Many Aucklanders are poised to leave the city when the borders open (and the bubble bursts?) on 15 December. This is understandable after having been cooped up for months and no chance of taking selfies on the beach outside of Auckland and the conviction that the grass in Northland is always greener even in a severe drought. These fortunate people will be mostly the have’s with the 3 B’s (boat & bach & Beemer) and 3 C’s (Covid certificate & credit card & clean crystal-clear conscience) while the usual have-not’s will stay behind in the city and work in retail, hospitality, or cleaning, i.e. the great unwashed or unvaccinated with a moral stain on their conscience.
The international borders will stay closed, so there won’t be an influx of returning Kiwis or overseas visitors/tourists.
The border crossings will not resemble Checkpoint Charlie and police will undertake spot checks only. Perhaps they could combine it with checkpoints for drink-driving, which have been so effective in saving lives. Thus, it is likely that some (?) Aucklanders will exit the city while carrying the virus and take it with them. If little Johnny in the backseat, aged 12, is not fully vaccinated or doesn’t have a negative test less than 72 hours old he will face a fine of $1,000. This will be good lesson for life for little Johnny: actions (or inactions) can have dire consequences. On the other hand, if visiting his granny, in her 90s, who’s fully vaccinated many months ago, little Johnny or his unvaccinated younger siblings could unwittingly transmit the virus and make their granny very ill with Covid. Of course, they had this conversation before planning the trip and getting in the car and made an informed, unbiased, and wholly ‘rational’ choice and fully accepted or at least considered all the consequences, as you do.
While little Johnny is treasuring his final school days of the year in school he doesn’t have to be vaccinated at all or show a negative test. Apparently, the mandate for teachers and all staff has bullied the virus out of schools; without the mandates many would not have made the right choice in time for the borders to reopen and Government would have been accused of being a Christmas Scrooge, which would be unkind and unfair.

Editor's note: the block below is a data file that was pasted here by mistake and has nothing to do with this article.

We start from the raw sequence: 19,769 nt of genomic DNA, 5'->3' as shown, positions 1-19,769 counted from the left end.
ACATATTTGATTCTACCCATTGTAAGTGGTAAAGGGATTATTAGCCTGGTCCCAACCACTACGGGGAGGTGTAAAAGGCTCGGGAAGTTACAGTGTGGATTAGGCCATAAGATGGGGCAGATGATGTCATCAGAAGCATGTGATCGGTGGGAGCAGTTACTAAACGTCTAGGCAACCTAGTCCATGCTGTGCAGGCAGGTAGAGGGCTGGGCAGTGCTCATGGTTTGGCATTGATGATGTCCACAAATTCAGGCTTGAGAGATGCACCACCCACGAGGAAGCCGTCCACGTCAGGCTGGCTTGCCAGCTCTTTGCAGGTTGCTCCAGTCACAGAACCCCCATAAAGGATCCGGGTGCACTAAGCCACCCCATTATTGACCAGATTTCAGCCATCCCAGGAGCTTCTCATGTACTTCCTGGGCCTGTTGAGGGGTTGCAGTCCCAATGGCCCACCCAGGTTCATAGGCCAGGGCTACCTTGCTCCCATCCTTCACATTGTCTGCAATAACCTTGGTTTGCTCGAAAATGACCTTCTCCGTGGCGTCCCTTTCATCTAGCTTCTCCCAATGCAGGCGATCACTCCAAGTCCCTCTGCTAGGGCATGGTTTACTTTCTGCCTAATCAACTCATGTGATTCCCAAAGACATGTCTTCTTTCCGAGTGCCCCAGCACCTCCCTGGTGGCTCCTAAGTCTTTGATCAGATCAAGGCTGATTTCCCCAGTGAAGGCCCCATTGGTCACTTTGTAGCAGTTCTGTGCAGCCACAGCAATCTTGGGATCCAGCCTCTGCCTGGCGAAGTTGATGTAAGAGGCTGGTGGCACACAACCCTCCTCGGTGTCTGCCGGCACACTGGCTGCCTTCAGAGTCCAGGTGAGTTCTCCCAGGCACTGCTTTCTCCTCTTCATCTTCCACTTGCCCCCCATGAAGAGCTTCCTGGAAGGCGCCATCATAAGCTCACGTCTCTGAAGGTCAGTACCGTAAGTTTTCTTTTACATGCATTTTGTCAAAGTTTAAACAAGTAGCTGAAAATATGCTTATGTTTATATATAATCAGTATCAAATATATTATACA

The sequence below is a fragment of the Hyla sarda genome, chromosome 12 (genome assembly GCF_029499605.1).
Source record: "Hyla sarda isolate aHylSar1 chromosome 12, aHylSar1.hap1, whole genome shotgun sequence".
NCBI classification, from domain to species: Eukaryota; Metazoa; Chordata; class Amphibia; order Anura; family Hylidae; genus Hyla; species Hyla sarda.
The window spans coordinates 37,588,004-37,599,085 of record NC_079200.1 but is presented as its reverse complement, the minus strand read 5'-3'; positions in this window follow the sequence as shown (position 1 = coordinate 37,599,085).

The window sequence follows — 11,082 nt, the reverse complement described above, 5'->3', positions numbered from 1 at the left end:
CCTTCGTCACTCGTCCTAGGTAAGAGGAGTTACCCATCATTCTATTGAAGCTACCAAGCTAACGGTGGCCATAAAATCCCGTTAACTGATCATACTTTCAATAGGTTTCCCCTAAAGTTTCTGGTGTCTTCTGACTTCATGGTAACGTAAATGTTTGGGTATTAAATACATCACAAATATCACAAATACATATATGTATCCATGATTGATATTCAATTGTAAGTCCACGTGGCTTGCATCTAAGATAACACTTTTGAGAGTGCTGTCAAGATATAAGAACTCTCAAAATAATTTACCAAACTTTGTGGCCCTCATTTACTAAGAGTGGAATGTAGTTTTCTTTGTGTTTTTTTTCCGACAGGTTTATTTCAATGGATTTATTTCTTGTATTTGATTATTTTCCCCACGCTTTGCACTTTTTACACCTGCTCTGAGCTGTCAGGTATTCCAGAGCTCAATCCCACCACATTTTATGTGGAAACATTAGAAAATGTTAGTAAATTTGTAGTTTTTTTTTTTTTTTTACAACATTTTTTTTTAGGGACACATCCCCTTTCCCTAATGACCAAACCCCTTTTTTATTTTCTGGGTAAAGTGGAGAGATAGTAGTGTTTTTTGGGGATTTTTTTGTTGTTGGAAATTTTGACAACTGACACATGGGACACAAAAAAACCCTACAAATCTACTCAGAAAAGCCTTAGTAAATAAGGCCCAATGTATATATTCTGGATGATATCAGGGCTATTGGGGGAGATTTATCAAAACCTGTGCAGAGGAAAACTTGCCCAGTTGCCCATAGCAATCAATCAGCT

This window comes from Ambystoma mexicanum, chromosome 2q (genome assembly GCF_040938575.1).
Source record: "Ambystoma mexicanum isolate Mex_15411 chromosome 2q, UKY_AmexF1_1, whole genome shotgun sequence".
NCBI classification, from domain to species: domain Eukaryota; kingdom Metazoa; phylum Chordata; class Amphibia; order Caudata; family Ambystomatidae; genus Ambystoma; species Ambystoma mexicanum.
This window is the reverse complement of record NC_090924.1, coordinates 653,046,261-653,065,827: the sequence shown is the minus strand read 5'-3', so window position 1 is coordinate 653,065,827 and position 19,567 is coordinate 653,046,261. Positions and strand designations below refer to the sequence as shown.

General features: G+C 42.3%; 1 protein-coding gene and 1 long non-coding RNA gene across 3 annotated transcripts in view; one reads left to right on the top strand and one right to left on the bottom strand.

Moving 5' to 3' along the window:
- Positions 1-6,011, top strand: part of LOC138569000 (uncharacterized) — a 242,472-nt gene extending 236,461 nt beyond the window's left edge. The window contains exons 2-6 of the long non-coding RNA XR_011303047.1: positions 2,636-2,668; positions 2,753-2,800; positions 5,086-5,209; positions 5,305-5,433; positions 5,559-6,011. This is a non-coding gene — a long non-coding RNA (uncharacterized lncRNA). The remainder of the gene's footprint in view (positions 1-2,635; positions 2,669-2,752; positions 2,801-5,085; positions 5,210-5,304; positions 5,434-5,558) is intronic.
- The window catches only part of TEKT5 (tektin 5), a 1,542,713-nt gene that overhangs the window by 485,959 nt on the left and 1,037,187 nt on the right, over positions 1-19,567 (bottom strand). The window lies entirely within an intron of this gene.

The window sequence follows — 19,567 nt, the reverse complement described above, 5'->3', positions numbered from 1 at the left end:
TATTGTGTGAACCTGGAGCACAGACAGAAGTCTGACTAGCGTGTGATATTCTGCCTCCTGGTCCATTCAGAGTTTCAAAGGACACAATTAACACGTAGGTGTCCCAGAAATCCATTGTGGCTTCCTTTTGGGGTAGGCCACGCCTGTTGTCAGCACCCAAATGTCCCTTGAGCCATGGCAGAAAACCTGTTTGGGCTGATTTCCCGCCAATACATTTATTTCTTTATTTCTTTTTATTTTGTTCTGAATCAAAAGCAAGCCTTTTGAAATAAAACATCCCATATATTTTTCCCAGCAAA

Some locals in the usual holiday spots will be very excited about the pending spending of Auckland dollars while others might feel some trepidation about the risk of spreading the virus into more vulnerable communities. Either way, it might not do much for a positive public opinion of Aucklanders in general even though Auckland has done it tough for all these months in lockdown.
After the holiday break returning Aucklanders won’t have need to have proof of full-vaccination status or a negative test when crossing the spotty ‘borders’. Let’s hope that having been away for a few weeks won’t be long enough to increase community spread of the virus and infection of Aucklanders before they go home and back to work in early January or back to school later in the month. Even fully vaccinated people can still catch and transmit the virus, albeit at lower rates/levels, and unvaccinated children under the age of 12 could become a major source of new infections, as seen in other (European) countries. In the current Delta outbreak 1302 of all positive cases (21%) are under 12 years of age and therefore not vaccinated; the same group accounts for 21 of all hospitalised cases (6%).
A few people might head into Auckland, e.g. to visit family or friends. No paperwork required. However, when they leave they’ll have to be able to show the required documentation or face the consequences. The reasoning behind this apparent inconsistency is that being in Auckland carries a higher risk although the hope (!) is that the high vaccination rates will change this by 15 December and the return date of 17 January. Unfortunately, not all regions (i.e. DHBs) have such high vaccination rates – major local differences can exist even within DHBs aka heterogeneity – and it seems wishful thinking on behalf of the authorities that this situation will fundamentally change and improve in time for the mass movement of travellers, regardless of any mandates. And as the experience of highly vaccinated countries has shown relying on even very high vaccination levels alone is not a smart move and can have dire consequences although summer weather in NZ will be an advantage.
Government is bowing to political pressure and the multipronged lure of summer, Christmas, and holidays is simply too strong to resist let alone stop. It is easy to imagine that if things go pear-shaped the blame and responsibility will be divvied up between Government and Aucklanders. Feelings of anger and resentment can linger for a lifetime, which doesn’t bode well for the future. This could be the best of summers (for some), it could be the worst of summers (for others).
Happy holidays …